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The Lorax This work has been published in the Teen Ink monthly print magazine.

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   There are, in every person's life, two or three books that have a profound influence on the reader. For most people, these books are hundreds of pages long, look deep into life, and are written by one of the great masters. The Lorax fits only two of these qualifications.

The book is only seventy pages long and takes about ten minutes to read, but it is a masterpiece, written by the first great writer that we are all exposed to, Theodor Seuss Geisel, known by his millions of loyal fans as Dr. Seuss.

It is difficult to find The Lorax. Most libraries carry only one copy, if they carry it at all, and the employees of most bookstores have never even heard of it. If you're like me, you take it as an insult to a book when a bookstore doesn't carry it, and would not deign to have it ordered. So you search bookstores until you find a large, inconspicuous one in Boston who's proud to have only three copies left on the shelf.

In the spirit of his unique gift for prodding our imaginations while giving us a dose of moral reflection, all in the form of a quick, rhyming story, Dr. Seuss gives us The Lorax. The Lorax, who speaks for the trees, sticks his shortish and brownish and oldish and mossy self into the business of the Once-ler. And the business of the Once-ler? The Once-ler is in the business of making Thneeds.

A Thneed is a Fine-Something-That-Everyone-Needs. A Thneed also is made at the cost of one Truffula tree, which used to provide shade and food for the Brown Bar-ba-loots (for whom the Lorax also speaks). And, of course, to make Thneeds in large quantities, the Once-ler needs factories, which don't do much for the air that the Swomee-Swans fly in, or the water the Humming Fish swim in.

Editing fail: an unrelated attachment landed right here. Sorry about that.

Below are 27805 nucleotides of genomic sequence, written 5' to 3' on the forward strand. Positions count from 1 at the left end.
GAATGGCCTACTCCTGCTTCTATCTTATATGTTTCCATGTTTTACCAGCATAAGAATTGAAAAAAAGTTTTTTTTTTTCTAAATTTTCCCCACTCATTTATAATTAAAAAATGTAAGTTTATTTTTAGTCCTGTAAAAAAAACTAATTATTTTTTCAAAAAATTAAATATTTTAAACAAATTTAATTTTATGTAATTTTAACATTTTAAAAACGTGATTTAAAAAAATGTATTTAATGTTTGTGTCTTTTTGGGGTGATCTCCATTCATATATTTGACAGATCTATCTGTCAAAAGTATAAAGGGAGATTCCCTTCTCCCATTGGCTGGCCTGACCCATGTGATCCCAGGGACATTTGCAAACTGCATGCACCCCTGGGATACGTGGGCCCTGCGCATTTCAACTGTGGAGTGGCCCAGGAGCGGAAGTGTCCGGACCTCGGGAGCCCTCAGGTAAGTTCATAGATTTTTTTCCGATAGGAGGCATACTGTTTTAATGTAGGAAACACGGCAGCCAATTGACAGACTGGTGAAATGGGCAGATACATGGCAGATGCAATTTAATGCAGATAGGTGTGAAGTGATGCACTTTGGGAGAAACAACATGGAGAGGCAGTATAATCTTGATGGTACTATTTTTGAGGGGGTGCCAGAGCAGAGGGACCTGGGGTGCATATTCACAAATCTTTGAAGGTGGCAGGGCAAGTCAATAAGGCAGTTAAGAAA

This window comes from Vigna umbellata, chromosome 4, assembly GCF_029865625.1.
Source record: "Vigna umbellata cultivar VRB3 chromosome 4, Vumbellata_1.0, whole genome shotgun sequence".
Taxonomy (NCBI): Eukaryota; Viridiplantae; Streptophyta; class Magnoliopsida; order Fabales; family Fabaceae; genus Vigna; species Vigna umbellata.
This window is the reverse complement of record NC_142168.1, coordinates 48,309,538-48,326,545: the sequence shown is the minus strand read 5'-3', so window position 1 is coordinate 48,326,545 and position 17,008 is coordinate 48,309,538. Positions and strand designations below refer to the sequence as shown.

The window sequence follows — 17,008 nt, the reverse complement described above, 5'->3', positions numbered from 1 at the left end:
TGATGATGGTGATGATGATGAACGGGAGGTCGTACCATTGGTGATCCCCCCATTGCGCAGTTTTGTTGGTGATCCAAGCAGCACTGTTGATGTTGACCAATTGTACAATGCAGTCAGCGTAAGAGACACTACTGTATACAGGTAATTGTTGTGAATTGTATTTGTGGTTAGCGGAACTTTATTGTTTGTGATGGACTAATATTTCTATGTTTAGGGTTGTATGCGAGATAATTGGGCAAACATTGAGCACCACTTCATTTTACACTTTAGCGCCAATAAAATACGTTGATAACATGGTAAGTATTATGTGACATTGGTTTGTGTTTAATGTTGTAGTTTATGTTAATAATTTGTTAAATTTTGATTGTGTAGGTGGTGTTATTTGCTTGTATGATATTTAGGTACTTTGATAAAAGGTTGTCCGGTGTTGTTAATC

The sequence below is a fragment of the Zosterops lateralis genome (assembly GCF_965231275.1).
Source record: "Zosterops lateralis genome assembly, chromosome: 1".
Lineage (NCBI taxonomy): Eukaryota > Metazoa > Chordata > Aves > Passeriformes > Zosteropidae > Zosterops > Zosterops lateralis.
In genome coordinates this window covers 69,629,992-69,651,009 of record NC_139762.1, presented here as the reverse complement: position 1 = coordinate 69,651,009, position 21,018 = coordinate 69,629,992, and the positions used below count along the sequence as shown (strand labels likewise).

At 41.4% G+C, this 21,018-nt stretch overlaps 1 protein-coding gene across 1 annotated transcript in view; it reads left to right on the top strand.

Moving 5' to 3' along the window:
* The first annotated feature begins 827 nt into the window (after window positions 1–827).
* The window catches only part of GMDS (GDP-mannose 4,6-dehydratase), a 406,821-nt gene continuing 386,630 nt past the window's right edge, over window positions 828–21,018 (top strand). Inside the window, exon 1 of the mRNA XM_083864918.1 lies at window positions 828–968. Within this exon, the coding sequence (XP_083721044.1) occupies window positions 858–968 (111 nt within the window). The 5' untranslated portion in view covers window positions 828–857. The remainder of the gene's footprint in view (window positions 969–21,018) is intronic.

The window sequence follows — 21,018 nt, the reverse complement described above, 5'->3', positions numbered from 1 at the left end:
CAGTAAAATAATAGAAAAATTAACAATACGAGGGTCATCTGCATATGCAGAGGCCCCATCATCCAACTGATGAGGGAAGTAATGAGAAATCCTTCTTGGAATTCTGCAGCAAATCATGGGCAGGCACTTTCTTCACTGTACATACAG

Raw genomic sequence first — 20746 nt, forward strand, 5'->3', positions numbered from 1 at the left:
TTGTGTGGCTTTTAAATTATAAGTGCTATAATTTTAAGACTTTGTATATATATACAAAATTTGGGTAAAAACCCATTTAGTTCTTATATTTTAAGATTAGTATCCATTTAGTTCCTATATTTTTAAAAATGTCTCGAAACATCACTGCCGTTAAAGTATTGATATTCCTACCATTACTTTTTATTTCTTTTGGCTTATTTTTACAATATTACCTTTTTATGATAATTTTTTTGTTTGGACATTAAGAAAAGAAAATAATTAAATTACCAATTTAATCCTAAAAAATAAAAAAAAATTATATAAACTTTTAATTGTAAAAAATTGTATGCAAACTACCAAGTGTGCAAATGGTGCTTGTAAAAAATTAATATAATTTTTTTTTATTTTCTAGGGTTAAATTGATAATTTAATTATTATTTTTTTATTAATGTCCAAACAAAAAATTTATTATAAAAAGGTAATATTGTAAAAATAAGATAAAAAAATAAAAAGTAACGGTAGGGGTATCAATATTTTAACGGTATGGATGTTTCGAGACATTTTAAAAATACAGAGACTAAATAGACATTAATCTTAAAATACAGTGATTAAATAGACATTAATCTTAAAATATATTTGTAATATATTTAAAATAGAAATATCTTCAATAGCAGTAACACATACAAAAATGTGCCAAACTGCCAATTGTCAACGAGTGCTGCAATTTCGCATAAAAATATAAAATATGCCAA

I could tell you the whole story, but the master does it so much better. And he includes beautiful colors and drawings that are his alone.

It is important to grow up, to move on in the world to bigger and better things, but there are some things that are a part of any imaginative, caring person's life. Dr. Seuss entertains us, touches us, and always shows us just how good things could be if "someone like you cares a whole awful lot."

Come, take your friends, take your brothers and sisters, spend a few minutes at the far end of town where the grickle grass grows. Come to the street of the Lifted Lorax. n


This work has been published in the Teen Ink monthly print magazine. This piece has been published in Teen Ink’s monthly print magazine.






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ReallyRaelee said...
Sept. 14, 2010 at 10:41 pm

I just recently was exposed to this book for the first time in years. I absolutly adore it and actually have my own review of it pending as we speak. I think you're review really did it justice.

Good job :)

 
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